US-China Trade Conflict: How and When Will It End?

The trade war between the U.S. and China has been going on for the past several months, and many people are starting to wonder why the trade talks haven’t been able to resolve the dispute. (Image: wikimedia /  CC0 1.0)
The trade war between the U.S. and China has been going on for the past several months, and many people are starting to wonder why the trade talks haven’t been able to resolve the dispute. (Image: wikimedia / CC0 1.0)

The trade war between the U.S. and China has been going on for the past several months, and many people are starting to wonder why the trade talks haven’t been able to resolve the dispute. There is a good reason why both nations are unable to arrive at a satisfactory agreement — the Chinese Communist Party (CCP).

A massive reformation of the CCP and the Chinese political structure is necessary to not only solve the trade conflict permanently, but to develop better relations between China and the West. In this regard, Taiwan can serve as an inspiration for big brother, China.

Reforming China

The constitution of the Republic of China (ROC), also known as Taiwan, was ratified by the country’s parliament in 1946 and eventually adopted in 1947. From its inception, Taiwan was ruled by a single party — the KMT. The party maintained an authoritarian government similar to the communists in China, suppressing individual freedoms and having complete control over the media.

All that changed in 1986 when President Chiang Ching-kuo lifted bans on new political parties and made a free press a possibility. A year later, martial law was banned. In 1992, Taiwan conducted its first democratic elections. The country, today, is a prosperous region and stands proud of its liberal democracy thanks to the efforts of Chiang Ching-kuo.

China faces a similar situation, although of much bigger proportions. Just like with Taiwan in the 1980s, China is completely under the grip of the CCP. Citizens do not enjoy freedom of speech, nor are free and fair elections held.

The leader of the Party, Xi Jinping, rules with an iron fist, allowing no opposing voices to question the rule of the CCP. This is also the reason why the U.S. finds it difficult negotiating a trade deal with China. A country ruled by an authoritarian power has no concept of “compromise.” The only thing the CCP knows is to give orders and expect everyone to unquestionably obey.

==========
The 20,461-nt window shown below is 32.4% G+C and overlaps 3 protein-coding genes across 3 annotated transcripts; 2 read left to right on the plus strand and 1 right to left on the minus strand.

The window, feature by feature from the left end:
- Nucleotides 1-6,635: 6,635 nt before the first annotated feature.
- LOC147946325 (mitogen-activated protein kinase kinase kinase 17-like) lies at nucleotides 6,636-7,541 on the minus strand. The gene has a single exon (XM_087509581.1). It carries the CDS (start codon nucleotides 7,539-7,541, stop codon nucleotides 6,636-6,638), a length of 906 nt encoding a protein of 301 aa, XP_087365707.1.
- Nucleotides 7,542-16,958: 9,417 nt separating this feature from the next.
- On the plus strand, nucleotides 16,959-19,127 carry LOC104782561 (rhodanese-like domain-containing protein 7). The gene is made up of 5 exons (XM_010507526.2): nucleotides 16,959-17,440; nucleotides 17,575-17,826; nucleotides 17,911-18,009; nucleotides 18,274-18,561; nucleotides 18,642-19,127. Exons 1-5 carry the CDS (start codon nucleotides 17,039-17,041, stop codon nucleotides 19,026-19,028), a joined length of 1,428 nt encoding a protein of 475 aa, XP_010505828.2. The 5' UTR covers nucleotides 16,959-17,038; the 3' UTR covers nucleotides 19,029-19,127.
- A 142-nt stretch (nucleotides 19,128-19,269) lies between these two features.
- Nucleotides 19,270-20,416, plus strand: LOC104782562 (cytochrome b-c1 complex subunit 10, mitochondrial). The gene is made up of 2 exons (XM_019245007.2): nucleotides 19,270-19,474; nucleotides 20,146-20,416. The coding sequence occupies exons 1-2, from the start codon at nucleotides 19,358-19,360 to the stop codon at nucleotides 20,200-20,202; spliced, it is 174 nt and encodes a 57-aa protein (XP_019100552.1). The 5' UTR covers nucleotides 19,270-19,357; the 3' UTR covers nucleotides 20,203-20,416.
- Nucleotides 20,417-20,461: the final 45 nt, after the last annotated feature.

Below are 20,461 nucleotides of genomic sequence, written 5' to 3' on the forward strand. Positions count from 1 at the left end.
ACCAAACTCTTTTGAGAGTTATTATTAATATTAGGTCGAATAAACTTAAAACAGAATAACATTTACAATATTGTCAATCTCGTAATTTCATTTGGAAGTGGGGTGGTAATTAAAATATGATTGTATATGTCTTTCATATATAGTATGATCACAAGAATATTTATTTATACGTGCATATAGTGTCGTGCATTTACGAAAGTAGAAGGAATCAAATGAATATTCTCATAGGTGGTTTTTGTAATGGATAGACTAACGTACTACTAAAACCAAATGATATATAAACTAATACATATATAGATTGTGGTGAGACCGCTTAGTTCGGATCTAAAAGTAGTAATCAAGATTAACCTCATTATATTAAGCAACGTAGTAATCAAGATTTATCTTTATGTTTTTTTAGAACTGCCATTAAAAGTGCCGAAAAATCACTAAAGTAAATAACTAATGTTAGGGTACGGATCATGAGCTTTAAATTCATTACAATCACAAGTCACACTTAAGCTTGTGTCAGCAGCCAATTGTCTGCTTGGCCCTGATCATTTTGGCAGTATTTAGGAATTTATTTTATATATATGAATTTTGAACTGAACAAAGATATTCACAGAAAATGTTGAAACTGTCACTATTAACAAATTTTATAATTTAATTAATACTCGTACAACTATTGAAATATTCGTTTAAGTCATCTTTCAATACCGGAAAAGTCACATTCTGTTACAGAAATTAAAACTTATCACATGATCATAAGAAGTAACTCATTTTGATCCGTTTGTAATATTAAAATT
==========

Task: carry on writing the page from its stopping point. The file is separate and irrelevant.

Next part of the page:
(Image: Dan via flickr CC BY 2.0 )

The only thing the CCP knows is to give orders and expect everyone to unquestionably obey. (Image: Dan via flickr CC BY 2.0 )

The U.S. has demanded that China ensure stronger protection of intellectual property rights, open up its market to foreign companies without discrimination, and develop a balanced trading relationship between the two countries. However, the talks hit the brakes when the U.S. insisted that every commitment that Beijing makes must be written down in the final trade deal. This ticked off Beijing since the CCP apparently did not have any intention of honoring whatever agreement the two countries made during the talks.

To implement the demands of the U.S. would mean that the CCP would lose significant control over the Chinese economy that it currently tightly regulates. Given how obsessed Beijing is with controlling every aspect of Chinese society, it is no wonder that the CCP does not wish to accede to most of the demands made by the American government. This behavior comes from the inherent nature of the CCP.

Were the CCP democratic, it might have implemented some of the U.S. demands in order to appease the public and to win re-election next time. However, the CCP does not face such pressure at all. It can force whatever it decides on the public and face no consequences. Whether millions of Chinese people lose jobs and have to live in poverty because of the Party’s unflinching attitude does not bother the CCP one bit. And this is where the big structural change has to take place in China.

Despite being the leader of an authoritarian party, Xi Jinping is widely respected around the world. The international community sees him as someone who can possibly bring about reforms that might eventually make China a full-fledged democracy. If he does bring about these changes, it would literally ease all the tensions existing between China and the West. The question is whether Xi will live up to those expectations. If he fails and the CCP remains an authoritarian regime, not only will the trade conflict between China and the U.S. grow more severe over time, the two superpowers may even engage in a full-blown war.

(Image: wikimedia / CC0 1.0)

Despite being the leader of an authoritarian party, Xi Jinping is widely respected around the world. (Image: wikimedia / CC0 1.0)

Arriving at a deal

Larry Kudlow, the economic advisor to the White House, recently stated that the U.S. is preparing for a visit by the Chinese delegation in the month of September to continue with the talks. President Donald Trump suggested that Beijing was looking to end the trade conflict as soon as possible. “They hurt very badly, but they understand this is the right thing to do… We’re going to start very shortly to negotiate… but I think we’re going to make a deal,” he said to BBC.

In a recent tweet, Trump accused China of stealing hundreds of billions of dollars worth of intellectual property every year and “ordered” U.S. companies in China to shift their operations to the United States. If the trade talks produce no tangible result in the coming months, experts feel that Trump will seriously consider bringing U.S. companies back home.

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